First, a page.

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The arrows are only there to convince people to buy more expensive cables. It is 100% marketing. Technical questions are irrelevant in this case.

I've designed and worked with electronic cables in satellites, tracking antenna systems, lasers, semiconductor manufacturing; all pretty high-tech equipment. NO ONE in these industries does this or even considers it. If you called up the wire and cable suppliers to ask about this first they wouldn't understand your question, then they would either laugh at you or talk to you like you were 12 years old. OK that's not true, they would instantly understand that you are a marketing guy who is only interested in what the outside of the cable should look like and they would make it however you wanted.

No. Just No. It's not a thing. It doesn't happen. No.
 

boneh3ad

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No. Just No.
99.999% of the electrical engineering content you find in audiophile sites is BS. It is a community composed of people that think they should pay for Rhodium plated connectors.
While we are at it, I should also mention that audiophiles in general have effectively zero grasp on signals processing, specifically the Nyquist frequency and its implications. All of this high-resolution audio BS pilfered by people like Neil Young is pure snake oil.

I could even certify my conductor connections to be completely gallium arsenide free.
It will appeal to audiophiles as well as folks who want all-natural products free of toxins. Arsenic bad!
 

boneh3ad

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Hi,
Yes - the cable manufacturers put arrows on the cable. If you examine hifi cables from vendors - there is a lot of suggestion, but no explanation.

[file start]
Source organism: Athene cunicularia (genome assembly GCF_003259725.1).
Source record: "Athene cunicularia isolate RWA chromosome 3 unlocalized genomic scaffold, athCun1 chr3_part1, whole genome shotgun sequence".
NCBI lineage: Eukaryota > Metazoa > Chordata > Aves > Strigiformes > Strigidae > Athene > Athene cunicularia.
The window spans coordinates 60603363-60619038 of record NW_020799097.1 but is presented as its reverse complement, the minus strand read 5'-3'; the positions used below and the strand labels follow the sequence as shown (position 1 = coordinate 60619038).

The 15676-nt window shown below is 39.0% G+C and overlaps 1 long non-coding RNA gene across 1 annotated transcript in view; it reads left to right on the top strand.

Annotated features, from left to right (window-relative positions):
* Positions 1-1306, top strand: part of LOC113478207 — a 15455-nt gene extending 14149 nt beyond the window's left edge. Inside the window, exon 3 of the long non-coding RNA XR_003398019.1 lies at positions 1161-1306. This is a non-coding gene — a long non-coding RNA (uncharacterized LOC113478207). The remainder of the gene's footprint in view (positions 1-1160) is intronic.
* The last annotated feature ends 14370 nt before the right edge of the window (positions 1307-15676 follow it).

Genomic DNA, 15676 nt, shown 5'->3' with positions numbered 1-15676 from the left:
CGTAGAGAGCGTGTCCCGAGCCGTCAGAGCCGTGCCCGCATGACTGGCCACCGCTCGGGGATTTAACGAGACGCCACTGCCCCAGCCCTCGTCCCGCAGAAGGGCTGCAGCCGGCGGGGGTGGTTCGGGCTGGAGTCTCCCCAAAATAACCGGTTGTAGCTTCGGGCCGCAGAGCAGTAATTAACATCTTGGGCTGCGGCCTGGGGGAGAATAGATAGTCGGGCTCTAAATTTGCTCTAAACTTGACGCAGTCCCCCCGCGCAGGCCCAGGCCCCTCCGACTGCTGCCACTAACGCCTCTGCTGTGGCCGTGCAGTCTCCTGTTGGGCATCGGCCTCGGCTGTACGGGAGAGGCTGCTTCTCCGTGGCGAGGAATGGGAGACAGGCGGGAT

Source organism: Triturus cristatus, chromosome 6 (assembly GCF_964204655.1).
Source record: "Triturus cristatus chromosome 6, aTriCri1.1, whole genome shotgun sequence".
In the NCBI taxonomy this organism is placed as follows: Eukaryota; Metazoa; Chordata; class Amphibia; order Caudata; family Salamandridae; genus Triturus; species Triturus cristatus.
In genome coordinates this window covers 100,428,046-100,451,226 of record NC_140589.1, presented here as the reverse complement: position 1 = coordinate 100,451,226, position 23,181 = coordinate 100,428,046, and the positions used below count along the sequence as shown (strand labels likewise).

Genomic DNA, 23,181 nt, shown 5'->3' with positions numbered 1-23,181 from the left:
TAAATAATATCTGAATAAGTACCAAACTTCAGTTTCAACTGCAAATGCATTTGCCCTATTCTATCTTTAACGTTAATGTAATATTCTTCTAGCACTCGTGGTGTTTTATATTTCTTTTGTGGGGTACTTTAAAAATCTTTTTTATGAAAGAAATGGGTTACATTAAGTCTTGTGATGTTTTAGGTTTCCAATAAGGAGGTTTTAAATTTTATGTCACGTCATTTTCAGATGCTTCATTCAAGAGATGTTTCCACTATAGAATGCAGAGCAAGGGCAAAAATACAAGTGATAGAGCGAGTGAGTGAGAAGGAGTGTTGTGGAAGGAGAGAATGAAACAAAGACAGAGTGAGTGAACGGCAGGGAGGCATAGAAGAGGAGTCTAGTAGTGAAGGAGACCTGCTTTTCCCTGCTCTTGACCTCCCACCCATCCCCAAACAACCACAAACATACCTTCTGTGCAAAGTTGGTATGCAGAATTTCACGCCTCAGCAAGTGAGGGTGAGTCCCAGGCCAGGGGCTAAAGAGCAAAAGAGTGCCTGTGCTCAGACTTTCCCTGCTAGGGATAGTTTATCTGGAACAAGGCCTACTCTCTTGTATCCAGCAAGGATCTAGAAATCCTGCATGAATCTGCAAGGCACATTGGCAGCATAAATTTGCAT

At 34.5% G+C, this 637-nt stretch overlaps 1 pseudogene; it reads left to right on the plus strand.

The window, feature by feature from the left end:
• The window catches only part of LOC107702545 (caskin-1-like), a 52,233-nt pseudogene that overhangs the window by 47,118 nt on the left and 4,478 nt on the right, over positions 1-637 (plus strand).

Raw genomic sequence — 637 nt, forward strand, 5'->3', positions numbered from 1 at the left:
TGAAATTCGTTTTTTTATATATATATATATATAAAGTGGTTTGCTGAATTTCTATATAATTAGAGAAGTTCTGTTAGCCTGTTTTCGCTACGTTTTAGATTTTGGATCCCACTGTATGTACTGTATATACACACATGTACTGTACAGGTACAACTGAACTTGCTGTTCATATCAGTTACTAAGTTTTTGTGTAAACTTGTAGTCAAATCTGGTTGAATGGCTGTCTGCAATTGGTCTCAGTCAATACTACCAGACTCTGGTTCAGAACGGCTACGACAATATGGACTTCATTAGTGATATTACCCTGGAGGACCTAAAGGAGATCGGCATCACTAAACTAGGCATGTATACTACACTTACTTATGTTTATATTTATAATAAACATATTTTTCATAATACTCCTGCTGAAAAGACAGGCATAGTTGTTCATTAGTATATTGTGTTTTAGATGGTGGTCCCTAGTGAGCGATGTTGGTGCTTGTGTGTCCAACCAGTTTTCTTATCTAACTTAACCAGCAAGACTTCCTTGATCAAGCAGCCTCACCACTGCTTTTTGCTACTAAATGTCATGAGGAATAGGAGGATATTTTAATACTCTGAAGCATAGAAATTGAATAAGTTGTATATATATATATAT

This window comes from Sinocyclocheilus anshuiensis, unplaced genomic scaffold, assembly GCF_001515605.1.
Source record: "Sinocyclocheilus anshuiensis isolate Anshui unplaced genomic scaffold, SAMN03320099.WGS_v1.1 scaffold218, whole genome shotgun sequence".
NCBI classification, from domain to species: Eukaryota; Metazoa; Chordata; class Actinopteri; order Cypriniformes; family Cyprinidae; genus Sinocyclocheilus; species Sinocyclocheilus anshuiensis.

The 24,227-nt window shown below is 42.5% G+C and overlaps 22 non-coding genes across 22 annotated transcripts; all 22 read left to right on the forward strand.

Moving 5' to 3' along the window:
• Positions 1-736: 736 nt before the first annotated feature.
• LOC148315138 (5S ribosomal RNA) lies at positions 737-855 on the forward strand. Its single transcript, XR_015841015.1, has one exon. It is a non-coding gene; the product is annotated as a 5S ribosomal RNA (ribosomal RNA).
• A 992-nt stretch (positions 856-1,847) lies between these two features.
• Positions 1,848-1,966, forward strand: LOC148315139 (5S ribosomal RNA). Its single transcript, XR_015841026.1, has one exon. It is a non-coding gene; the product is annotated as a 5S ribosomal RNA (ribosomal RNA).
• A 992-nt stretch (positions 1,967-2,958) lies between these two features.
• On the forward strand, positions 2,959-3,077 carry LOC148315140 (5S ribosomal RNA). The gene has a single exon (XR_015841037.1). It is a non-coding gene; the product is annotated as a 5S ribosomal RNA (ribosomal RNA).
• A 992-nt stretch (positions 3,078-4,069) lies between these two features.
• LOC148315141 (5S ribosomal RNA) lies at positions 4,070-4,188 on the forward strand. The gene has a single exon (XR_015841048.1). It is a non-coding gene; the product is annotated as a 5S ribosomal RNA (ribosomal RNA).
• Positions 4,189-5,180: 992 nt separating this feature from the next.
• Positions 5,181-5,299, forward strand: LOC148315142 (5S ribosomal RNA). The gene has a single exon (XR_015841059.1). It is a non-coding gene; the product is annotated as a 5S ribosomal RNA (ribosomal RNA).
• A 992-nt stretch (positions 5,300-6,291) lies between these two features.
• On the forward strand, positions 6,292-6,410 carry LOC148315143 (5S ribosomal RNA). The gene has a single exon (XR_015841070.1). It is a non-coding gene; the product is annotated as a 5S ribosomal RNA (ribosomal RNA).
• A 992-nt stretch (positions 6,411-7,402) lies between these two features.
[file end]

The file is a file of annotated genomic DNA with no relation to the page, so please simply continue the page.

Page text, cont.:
They know nothing more than anyone else - it is what hifi is about, suggestion and placebo effect. Here is an example :

I must apologise for polluting this forum with such information.

Thanks for replying.
Regards,
Shaddersx.
At least this manufacturer, at the very beginning, suggests a plausible explanation based on the idea that the shielding is only grounded at one end. That could legitimately make a difference. However, they then rapidly return to their homes in into Charlatanville.
 
Hi,
I understand how exasperating and frustrating it is trying to discuss the science behind it. Chord who make excellent DAC's also sell cables with their directional statement a follows :

Almost all speaker cables, in fact almost all audio cables, be they for digital or analogue are, in our experience, directional in that the sound will be better with the cable connected in a specific direction. Chord speaker cables should be connected so that the print on the cable reads in the direction of the signal. In effect, the C of Chord should be nearest the amplifier. The fact the cables are directional is a subject of much debate but our experience is that these differences range from slight to quite marked. One of the main areas that can be affected by the direction of the cable is timing and coherence. With the cable connected in the correct direction the sound will be more articulate and involving

There is a problem when a manufacturer of excellent hardware makes such statements. Hifi is a religion for some, so it is hard to convince people who hear things.

Thanks to all for the responses.
Regards,
Shaddersx.
 

boneh3ad

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Hi,
I understand how exasperating and frustrating it is trying to discuss the science behind it. Chord who make excellent DAC's also sell cables with their directional statement a follows :

Almost all speaker cables, in fact almost all audio cables, be they for digital or analogue are, in our experience, directional in that the sound will be better with the cable connected in a specific direction. Chord speaker cables should be connected so that the print on the cable reads in the direction of the signal. In effect, the C of Chord should be nearest the amplifier. The fact the cables are directional is a subject of much debate but our experience is that these differences range from slight to quite marked. One of the main areas that can be affected by the direction of the cable is timing and coherence. With the cable connected in the correct direction the sound will be more articulate and involving

There is a problem when a manufacturer of excellent hardware makes such statements. Hifi is a religion for some, so it is had to convince people who hear things.

Thanks to all for the responses.
Regards,
Shaddersx.